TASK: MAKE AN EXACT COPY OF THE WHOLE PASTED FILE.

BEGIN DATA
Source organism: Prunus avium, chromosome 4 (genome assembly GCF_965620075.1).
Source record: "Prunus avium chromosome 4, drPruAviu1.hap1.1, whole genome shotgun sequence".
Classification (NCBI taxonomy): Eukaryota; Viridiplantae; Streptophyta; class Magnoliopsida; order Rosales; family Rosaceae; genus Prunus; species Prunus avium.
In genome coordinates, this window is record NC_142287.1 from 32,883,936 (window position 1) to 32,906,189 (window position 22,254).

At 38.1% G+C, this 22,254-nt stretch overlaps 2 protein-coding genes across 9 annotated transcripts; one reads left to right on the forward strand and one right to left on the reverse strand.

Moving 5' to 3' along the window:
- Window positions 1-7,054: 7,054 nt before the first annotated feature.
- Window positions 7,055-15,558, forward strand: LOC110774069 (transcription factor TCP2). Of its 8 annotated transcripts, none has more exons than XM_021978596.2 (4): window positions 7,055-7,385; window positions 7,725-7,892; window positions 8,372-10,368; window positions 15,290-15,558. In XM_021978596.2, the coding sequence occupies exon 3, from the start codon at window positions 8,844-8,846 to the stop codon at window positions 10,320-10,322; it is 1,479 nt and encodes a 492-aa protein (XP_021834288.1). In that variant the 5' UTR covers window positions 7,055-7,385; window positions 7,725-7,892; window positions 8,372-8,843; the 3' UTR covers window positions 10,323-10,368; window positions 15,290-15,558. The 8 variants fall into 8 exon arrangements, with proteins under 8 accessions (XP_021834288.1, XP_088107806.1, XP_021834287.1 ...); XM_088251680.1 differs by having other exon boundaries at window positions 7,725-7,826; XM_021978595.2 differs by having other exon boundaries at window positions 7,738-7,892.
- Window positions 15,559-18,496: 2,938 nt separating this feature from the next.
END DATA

Source organism: Prunus avium, chromosome 4 (genome assembly GCF_965620075.1).
Source record: "Prunus avium chromosome 4, drPruAviu1.hap1.1, whole genome shotgun sequence".
Classification (NCBI taxonomy): Eukaryota; Viridiplantae; Streptophyta; class Magnoliopsida; order Rosales; family Rosaceae; genus Prunus; species Prunus avium.
In genome coordinates, this window is record NC_142287.1 from 32,883,936 (window position 1) to 32,906,189 (window position 22,254).

At 38.1% G+C, this 22,254-nt stretch overlaps 2 protein-coding genes across 9 annotated transcripts; one reads left to right on the forward strand and one right to left on the reverse strand.

Moving 5' to 3' along the window:
- Window positions 1-7,054: 7,054 nt before the first annotated feature.
- Window positions 7,055-15,558, forward strand: LOC110774069 (transcription factor TCP2). Of its 8 annotated transcripts, none has more exons than XM_021978596.2 (4): window positions 7,055-7,385; window positions 7,725-7,892; window positions 8,372-10,368; window positions 15,290-15,558. In XM_021978596.2, the coding sequence occupies exon 3, from the start codon at window positions 8,844-8,846 to the stop codon at window positions 10,320-10,322; it is 1,479 nt and encodes a 492-aa protein (XP_021834288.1). In that variant the 5' UTR covers window positions 7,055-7,385; window positions 7,725-7,892; window positions 8,372-8,843; the 3' UTR covers window positions 10,323-10,368; window positions 15,290-15,558. The 8 variants fall into 8 exon arrangements, with proteins under 8 accessions (XP_021834288.1, XP_088107806.1, XP_021834287.1 ...); XM_088251680.1 differs by having other exon boundaries at window positions 7,725-7,826; XM_021978595.2 differs by having other exon boundaries at window positions 7,738-7,892.
- Window positions 15,559-18,496: 2,938 nt separating this feature from the next.